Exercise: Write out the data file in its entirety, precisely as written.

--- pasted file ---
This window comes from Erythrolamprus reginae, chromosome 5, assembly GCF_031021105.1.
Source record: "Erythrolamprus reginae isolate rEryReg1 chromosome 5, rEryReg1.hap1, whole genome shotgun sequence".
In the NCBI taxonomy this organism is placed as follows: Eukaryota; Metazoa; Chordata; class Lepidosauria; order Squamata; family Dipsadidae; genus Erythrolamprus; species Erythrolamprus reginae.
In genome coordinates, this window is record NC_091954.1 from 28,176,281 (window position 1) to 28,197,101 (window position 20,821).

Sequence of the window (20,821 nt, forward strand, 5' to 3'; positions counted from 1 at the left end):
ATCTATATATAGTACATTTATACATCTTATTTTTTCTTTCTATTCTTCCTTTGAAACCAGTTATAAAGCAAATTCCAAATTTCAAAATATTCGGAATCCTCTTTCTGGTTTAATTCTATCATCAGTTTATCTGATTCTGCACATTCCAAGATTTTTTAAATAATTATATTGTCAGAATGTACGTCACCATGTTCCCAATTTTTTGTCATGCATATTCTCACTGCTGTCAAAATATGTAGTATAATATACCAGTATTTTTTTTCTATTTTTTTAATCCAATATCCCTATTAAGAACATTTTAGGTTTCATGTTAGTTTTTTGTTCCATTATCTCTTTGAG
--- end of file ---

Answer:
This window comes from Erythrolamprus reginae, chromosome 5, assembly GCF_031021105.1.
Source record: "Erythrolamprus reginae isolate rEryReg1 chromosome 5, rEryReg1.hap1, whole genome shotgun sequence".
In the NCBI taxonomy this organism is placed as follows: Eukaryota; Metazoa; Chordata; class Lepidosauria; order Squamata; family Dipsadidae; genus Erythrolamprus; species Erythrolamprus reginae.
In genome coordinates, this window is record NC_091954.1 from 28,176,281 (window position 1) to 28,197,101 (window position 20,821).

Sequence of the window (20,821 nt, forward strand, 5' to 3'; positions counted from 1 at the left end):
ATCTATATATAGTACATTTATACATCTTATTTTTTCTTTCTATTCTTCCTTTGAAACCAGTTATAAAGCAAATTCCAAATTTCAAAATATTCGGAATCCTCTTTCTGGTTTAATTCTATCATCAGTTTATCTGATTCTGCACATTCCAAGATTTTTTAAATAATTATATTGTCAGAATGTACGTCACCATGTTCCCAATTTTTTGTCATGCATATTCTCACTGCTGTCAAAATATGTAGTATAATATACCAGTATTTTTTTTCTATTTTTTTAATCCAATATCCCTATTAAGAACATTTTAGGTTTCATGTTAGTTTTTTGTTCCATTATCTCTTTGAG